Religious attractions and museums around the country strive to bring the Bible to life, whether visitors are standing in front of the oldest known copy of Romans 5:1, which states that Christians “are justified by faith,” or listening to actors portray Jesus’ disciples after they encounter him on the road to Emmaus. Some focus on education, and others highlight entertainment; but they all exist to share the Bible and stories from its pages.
Here are some of the new developments at top faith-based destinations and attractions across the country.
Museum of the Bible
When the Museum of the Bible opens in November 2017 in Washington, it will interpret one of the oldest texts on earth using some of the most modern technology: $42 million worth, to be exact.
“We’ll be on the cutting edge in innovating what a modern museum experience is,” said Steven Bickley, the museum’s vice president of marketing.
Above visitors’ heads in the lobby, a 150-foot LED screen will span the ceiling where the museum can display anything its staff decides on, such as the ceiling of the Sistine Chapel, nature scenes or illuminated manuscripts. Hand-held devices like smartphones will offer a map of the museum’s interior, like GPS for exhibits and galleries. Using the devices, guests can choose to hear about exhibits from different perspectives — for example, from a Jewish, Catholic or Protestant perspective — or opt for a “40,000-foot explanation or go superdeep” to gain scholar-level understanding, Bickley said. In the Bible Now area, visitors can see in real time all the Bible engagement taking place around the world through YouVersion’s Bible app.
The museum’s intent is for people of all types and backgrounds to engage with the Bible through its history, narrative and impact, and those are the museum’s three main exhibit floors. More than 500 biblical texts and artifacts will be displayed on the History floor. The Impact floor will have approximately 20 vignettes exploring how the Bible has affected everything from health care to fashion, criminal justice to charities. People who have designed for Disney and Universal Studios are doing the Narrative floor. Two more central exhibit floors will include the long-term international libraries and long-term international museum galleries.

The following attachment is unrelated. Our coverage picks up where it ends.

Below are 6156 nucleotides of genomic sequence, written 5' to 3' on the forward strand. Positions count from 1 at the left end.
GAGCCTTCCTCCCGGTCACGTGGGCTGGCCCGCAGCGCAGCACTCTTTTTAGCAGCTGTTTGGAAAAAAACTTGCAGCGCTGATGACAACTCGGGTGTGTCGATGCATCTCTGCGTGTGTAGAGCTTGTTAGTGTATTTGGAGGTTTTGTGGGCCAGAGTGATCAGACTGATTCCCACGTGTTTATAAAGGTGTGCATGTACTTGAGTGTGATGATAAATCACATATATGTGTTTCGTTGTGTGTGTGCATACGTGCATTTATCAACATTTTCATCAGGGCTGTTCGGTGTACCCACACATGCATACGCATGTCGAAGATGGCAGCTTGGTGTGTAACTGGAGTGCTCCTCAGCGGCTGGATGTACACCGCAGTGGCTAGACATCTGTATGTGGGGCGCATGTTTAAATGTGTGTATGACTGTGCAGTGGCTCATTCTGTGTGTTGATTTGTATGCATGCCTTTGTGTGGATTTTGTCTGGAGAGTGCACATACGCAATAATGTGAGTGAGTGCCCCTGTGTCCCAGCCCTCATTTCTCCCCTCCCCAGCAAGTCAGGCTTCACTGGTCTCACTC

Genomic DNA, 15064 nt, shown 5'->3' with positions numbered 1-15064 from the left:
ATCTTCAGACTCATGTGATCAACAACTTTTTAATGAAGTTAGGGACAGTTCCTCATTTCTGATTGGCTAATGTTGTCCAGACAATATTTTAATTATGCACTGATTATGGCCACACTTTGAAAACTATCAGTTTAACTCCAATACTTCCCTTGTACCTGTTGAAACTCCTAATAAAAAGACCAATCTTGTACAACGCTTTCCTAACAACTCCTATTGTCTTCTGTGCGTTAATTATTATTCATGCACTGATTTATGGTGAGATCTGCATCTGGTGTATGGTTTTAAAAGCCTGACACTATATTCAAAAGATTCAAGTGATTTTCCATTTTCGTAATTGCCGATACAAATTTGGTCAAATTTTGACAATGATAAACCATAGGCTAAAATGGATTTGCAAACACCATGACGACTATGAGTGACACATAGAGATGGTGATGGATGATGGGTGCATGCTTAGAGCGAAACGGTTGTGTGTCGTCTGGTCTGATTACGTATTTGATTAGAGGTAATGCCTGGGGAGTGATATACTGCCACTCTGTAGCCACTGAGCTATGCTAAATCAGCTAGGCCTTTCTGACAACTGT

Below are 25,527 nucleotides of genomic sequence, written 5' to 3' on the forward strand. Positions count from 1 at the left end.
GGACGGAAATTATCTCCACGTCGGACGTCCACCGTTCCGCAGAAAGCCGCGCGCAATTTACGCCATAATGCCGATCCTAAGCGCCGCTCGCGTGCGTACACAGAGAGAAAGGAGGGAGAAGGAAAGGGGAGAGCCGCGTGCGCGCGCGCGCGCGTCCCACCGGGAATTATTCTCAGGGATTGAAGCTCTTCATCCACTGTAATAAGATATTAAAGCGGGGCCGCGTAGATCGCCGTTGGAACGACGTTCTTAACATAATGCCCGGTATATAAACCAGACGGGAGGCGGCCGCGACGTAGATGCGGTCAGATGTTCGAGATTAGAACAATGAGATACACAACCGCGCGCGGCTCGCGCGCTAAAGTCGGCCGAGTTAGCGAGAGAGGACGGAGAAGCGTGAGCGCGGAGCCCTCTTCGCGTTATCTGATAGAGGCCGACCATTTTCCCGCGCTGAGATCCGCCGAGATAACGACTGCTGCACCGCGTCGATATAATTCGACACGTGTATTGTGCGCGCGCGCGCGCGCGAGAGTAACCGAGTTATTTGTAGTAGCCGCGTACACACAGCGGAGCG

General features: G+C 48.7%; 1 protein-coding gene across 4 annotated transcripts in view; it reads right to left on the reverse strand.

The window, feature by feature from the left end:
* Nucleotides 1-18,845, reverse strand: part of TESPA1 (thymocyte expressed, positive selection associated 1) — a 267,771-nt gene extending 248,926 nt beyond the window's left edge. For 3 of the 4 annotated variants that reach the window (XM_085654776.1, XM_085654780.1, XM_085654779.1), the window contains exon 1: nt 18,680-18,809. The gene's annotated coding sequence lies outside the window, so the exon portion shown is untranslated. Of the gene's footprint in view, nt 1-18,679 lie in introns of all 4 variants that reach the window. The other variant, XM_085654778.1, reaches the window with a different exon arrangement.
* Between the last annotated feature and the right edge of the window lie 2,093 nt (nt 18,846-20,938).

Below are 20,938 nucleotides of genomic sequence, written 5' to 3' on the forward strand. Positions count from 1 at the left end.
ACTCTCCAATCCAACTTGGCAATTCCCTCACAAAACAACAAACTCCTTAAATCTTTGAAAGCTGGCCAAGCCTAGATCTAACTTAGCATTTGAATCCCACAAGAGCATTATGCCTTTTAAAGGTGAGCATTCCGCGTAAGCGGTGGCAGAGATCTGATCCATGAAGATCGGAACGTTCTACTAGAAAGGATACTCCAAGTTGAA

A 500-person theater will showcase various performances and productions, and 40-foot-tall bronze doors will lead to the rooftop biblical garden.
Since opening in July, the Ark Encounter in Williamstown, Kentucky, has been flooded with visitors: 400,000 of them in the first three months alone. Those numbers are almost as big as the ark itself, which is 510 feet long, 85 feet wide and 51 feet high, all built according to the dimensions given in the Bible.
With the opening of the Ark Encounter near Answers in Genesis’ other attraction, the Creation Museum, “this region has really become the destination rather than part of an itinerary,” said Eddie Lutz, sales and promotions representative at the Ark Encounter.
When motorcoach groups arrive, a park guide boards the bus, which then drives a one-mile stretch and crests a hill, giving guests their first glimpse of the world’s largest timber-frame structure.
“To me, that’s the highlight of the day because I can hear the gasps on the bus,” Lutz said.
Inside, visitors will find animal figures in their pens and learn about how they were likely cared for. Guests can also visit an imagining of Noah and his family’s living quarters, “a beautiful area” where designers included personal touches among the couples’ possessions. One of the most popular exhibits is the “amazingly lifelike” animatronic Noah, who will answer any of 14 questions visitors key in on a touch-screen monitor.
Outside, at the Ararat Ridge Zoo, guests can ride a donkey or a camel, and visit animals in the petting zoo. Officials are already expanding the zoo and just opened an animal encounter area inside the ark. Emzara’s Kitchen is a 1,500-seat restaurant “that’s an exhibit in and of itself,” Lutz said. The dining area is filled with taxidermy, but the best seat in the house is on the second-story deck, where diners have “the bow of the ark coming right at you,” he said.